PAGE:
I am a viewer of intelligent television only. As long as the writer’s strike persists I will not watch any alternative programing or “reality” television. Replacing creative and well-written shows, such as “The Office”, with sub-par mindless drivel is insulting to the viewers and the creative minds alike. Please give the writers what they deserve for their imagination and artistry.
    Respectfully,
    xxx

  13. Dear Mr. Zucker,

    I am writing in as a dedicated fan of the show The Office and a supporter of the WGA strike. I have been a fan of the show for two years, and I have never seen a show equal to it in quality. It is the smartest comedy on television, and all thanks for that go to the writers. The Office is the only TV show I watch and I am very sad to see it go into reruns. I have never been more emotionally invested in a TV show. I feel like I know and love all the characters in the show. A show as genius as this only comes around once in a lifetime. I know I am not alone in saying this: I will not watch the reruns you put in place of my beloved show. I will not watch the reality TV you use as a filler. In fact, I am completely boycotting my TV until this strike is over.

    The Office has taken TV on the internet to the next level. They won an emmy for their webisodes (Which the writers were never paid for, by the way). Thousands of fans joined dundermifflininfinity.com so they could pretend to work for their favorite company. When The Office was sold on itunes, it was almost always the top selling show of the week. Deleted scenes, and now full episodes are shown online. Many of my friends are busy on Thursday nights, and they ONLY watch the show on the internet. It is only fair that the writers get paid every time their work is used.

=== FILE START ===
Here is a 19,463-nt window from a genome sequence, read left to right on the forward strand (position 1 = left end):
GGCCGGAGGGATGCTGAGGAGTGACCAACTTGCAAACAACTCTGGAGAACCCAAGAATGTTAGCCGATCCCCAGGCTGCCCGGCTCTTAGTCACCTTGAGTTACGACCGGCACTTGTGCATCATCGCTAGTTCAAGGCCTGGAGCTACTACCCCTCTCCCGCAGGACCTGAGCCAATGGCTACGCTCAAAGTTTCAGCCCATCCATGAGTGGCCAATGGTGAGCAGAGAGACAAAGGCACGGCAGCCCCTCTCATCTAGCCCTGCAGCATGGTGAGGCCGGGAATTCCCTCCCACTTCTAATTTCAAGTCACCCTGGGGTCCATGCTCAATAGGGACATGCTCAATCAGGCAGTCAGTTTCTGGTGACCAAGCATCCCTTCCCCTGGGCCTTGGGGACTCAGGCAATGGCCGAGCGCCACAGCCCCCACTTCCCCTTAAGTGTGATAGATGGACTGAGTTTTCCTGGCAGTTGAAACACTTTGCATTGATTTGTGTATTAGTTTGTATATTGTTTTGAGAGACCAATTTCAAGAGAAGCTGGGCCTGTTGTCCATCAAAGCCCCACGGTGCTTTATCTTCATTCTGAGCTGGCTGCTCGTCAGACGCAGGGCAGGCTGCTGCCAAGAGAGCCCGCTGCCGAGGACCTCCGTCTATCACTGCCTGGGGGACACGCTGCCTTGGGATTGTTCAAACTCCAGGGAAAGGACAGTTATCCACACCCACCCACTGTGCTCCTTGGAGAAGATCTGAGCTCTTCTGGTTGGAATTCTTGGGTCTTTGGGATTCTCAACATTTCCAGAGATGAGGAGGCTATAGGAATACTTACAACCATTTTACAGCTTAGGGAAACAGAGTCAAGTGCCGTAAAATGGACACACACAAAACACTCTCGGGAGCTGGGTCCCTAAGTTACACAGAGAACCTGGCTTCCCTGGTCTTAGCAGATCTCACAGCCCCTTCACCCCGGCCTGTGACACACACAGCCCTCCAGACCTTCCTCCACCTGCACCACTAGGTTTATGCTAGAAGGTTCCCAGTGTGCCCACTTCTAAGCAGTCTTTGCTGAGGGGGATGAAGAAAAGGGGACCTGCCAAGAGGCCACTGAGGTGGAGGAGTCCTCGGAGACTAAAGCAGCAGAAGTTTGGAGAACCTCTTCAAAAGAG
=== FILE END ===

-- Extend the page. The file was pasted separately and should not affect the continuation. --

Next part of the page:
If The Office is taken off the air, NBC will lose millions of dedicated viewers. The Office has the most dedicated fanbase of any show on TV today. Personally, I will not watch NBC until The Office is back in production. And I don’t think it’s worth it to lose an emmy winning show and thousands of fans over refusing to give talented writers the pay they deserve. So please, give the writers their fair share, and get The Office back on TV.

    Thank you for listening,

  14. Dear NETWORK EXECUTIVE:

    I don’t watch reality TV. I don’t watch reruns.

    I love clever writing, though. I delight in it. For a show that I love, I will become a major fan – the kind that starts a fan site, spends way too much money on merchandise, and tries to get all of her friends to start watching the show as well. I’ve hosted viewing parties for my favorite shows. I’ve made cupcakes decorated in honor of my favorite shows. I have single-handedly turned ten friends and acquaintances from being entirely uninterested in my favorite show, “The Office,” into fans who now consider it appointment television.

    Whether an episode is being watched on a television or on a website, it is an episode, and it is being watched. If money is being made from it, then the people who created it deserve a fair portion of it.